Noses are red, fingers are blue, if you’re stuck inside, we have some activities for you!

As Wisconsinites know, the winter months can bring plenty of uncertainties!  Is it going to snow 10 inches?  Will it be 20 below?  Is my car going to start?  Will school be cancelled tomorrow?  Whatever the uncertainty, if your child is stuck inside due to inclimate weather, we’ve got some fun winter themed activity ideas for you and your family to try at home!  


 Have a picky eater? 

  1. Winter themed snack- Have fun taste testing white foods that can look like snow including: potatoes, rice, vanilla yogurt, popcorn, vanilla ice cream, cauliflower, bread, white pasta, white cheese, and milk. Challenge your child to explore other foods with different textures and colors to make “tracks in the snow” by adding food coloring or different textures into the mix. 
  2. Ice Cube Jell-O Painting- Sprinkle some Jell-O powder on a large piece of paper. Next, allow the child to spread an ice cube over the powder. As the ice cube melts, the Jell-O will become more like “paint”.  This activity can both decrease tactile defensiveness and incorporate a fun way to explore new flavors. 

Messy tactile play

  1. “Snow” Sensory Bin- fill a container with shaving cream (or cotton balls) as “snow” (feel free to add food coloring of your choice).  Next, place trinkets within the container and have your child search for the items.  Add large spoons to “shovel” the shaving cream or cotton balls.  This activity is great for all ages, as it works on visual motor skills, fine motor skills, motor planning, and tactile play.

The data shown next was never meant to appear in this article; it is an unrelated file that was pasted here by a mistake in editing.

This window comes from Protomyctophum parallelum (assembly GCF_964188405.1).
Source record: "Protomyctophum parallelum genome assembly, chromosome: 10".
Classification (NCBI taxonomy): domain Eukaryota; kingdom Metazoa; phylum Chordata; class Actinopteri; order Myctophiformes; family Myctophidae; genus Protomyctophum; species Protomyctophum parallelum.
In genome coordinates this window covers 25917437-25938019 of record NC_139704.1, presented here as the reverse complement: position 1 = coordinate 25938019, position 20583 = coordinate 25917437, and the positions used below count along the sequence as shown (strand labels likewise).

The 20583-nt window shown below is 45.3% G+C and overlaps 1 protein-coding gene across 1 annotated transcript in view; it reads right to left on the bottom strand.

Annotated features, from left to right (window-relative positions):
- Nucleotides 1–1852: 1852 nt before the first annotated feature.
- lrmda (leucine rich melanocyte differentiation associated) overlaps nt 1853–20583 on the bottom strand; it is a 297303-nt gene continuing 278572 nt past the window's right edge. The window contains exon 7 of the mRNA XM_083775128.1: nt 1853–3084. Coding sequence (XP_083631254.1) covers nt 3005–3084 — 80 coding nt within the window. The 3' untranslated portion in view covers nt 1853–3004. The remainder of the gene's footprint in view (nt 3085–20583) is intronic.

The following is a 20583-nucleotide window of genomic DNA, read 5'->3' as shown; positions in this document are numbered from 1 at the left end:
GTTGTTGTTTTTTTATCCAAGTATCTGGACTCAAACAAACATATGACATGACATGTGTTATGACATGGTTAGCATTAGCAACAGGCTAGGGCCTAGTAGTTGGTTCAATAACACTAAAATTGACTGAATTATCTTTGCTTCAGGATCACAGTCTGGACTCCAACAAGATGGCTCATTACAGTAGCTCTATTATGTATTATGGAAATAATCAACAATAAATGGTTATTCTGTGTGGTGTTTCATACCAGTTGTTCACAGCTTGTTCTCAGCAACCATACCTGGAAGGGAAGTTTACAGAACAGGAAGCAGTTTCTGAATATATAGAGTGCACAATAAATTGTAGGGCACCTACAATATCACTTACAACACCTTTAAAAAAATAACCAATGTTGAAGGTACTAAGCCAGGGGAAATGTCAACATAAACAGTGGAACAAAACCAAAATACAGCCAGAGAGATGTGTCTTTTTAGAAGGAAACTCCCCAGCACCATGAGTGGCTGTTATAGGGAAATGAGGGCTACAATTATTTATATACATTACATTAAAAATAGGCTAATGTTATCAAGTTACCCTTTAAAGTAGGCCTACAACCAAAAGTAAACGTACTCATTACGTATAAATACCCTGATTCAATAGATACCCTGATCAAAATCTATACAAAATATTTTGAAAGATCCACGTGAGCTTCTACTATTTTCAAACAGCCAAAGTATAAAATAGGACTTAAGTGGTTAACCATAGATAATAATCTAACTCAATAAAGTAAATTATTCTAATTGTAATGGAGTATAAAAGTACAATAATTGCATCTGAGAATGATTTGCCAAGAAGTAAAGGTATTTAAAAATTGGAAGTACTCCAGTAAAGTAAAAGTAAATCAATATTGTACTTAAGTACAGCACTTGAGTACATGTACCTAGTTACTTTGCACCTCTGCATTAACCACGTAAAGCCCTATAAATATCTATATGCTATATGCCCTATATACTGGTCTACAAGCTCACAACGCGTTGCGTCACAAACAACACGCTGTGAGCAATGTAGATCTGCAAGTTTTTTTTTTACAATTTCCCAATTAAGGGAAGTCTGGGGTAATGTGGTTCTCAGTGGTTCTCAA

2. Frozen Foam Dough: Combine a 12 oz. box of corn starch and a 10 oz. bottle of shaving cream. Set this dough by placing it in the freezer for a few hours before using.  This activity incorporates executive functioning (i.e., following directions, planning, impulse control) and tactile play.  It’s also a good way to make “smart guesses” about the outcome, temperature, and texture of the science experiment. 

Activities of Daily Living (ADLs)

  1. Beat the Clock Winter Dress Up Game- This fun activities of daily living (ADL) game is great to play alone, with friends or with family!  It helps children improve their skills required for dressing.  To start this activity, create a personal record sheet to record names and times of each dressing attempt.  Next, start your stopwatch and record the amount of time it takes each child to get dressed (can be daily clothing or winter gear).  Finally, track their progress!  It’s not a race against their peers, but a chance to reflect on how much their dressing skills have improved and have fun at the same time!
  2. Winter Paper Doll Dress-Up- What a better way to work on fine motor, sequencing and ADLs than by creating a paper doll?  We encourage you to draw an outline of a body and cut out little paper clothes to cover the bodies. 

Get moving!

  • Indoor Snowball Fight-  Who doesn’t love a snowball fight?  When it’s too cold outside, re-creating a snowball fight indoors can be a great way to have fun in a group setting, while staying warm.  Collect some white paper and ball it up (as many as you wish).  You can split up into teams or play one on one!  The rest is up to you to create some fun! 
  • Build an Indoor Igloo- Building an indoor fort is a great way to get kids up and moving to regulate their systems before settling in for the night.  Engaging your child in tasks such as, pushing or pulling furniture and crawling, can provide appropriate input to their bodies after a day of being stuck inside.  Try this before bed or nap time and read a book while in the “igloo”. 

Whether your child is stuck indoors due to a snow day or it’s too cold outside to play, the above activities can ensure a fun and exciting day inside, while still playing in the “snow”!  To learn more about the importance of play, and how kids learn by playing, check out this awesome tip sheet from the American Occupational Therapy Association!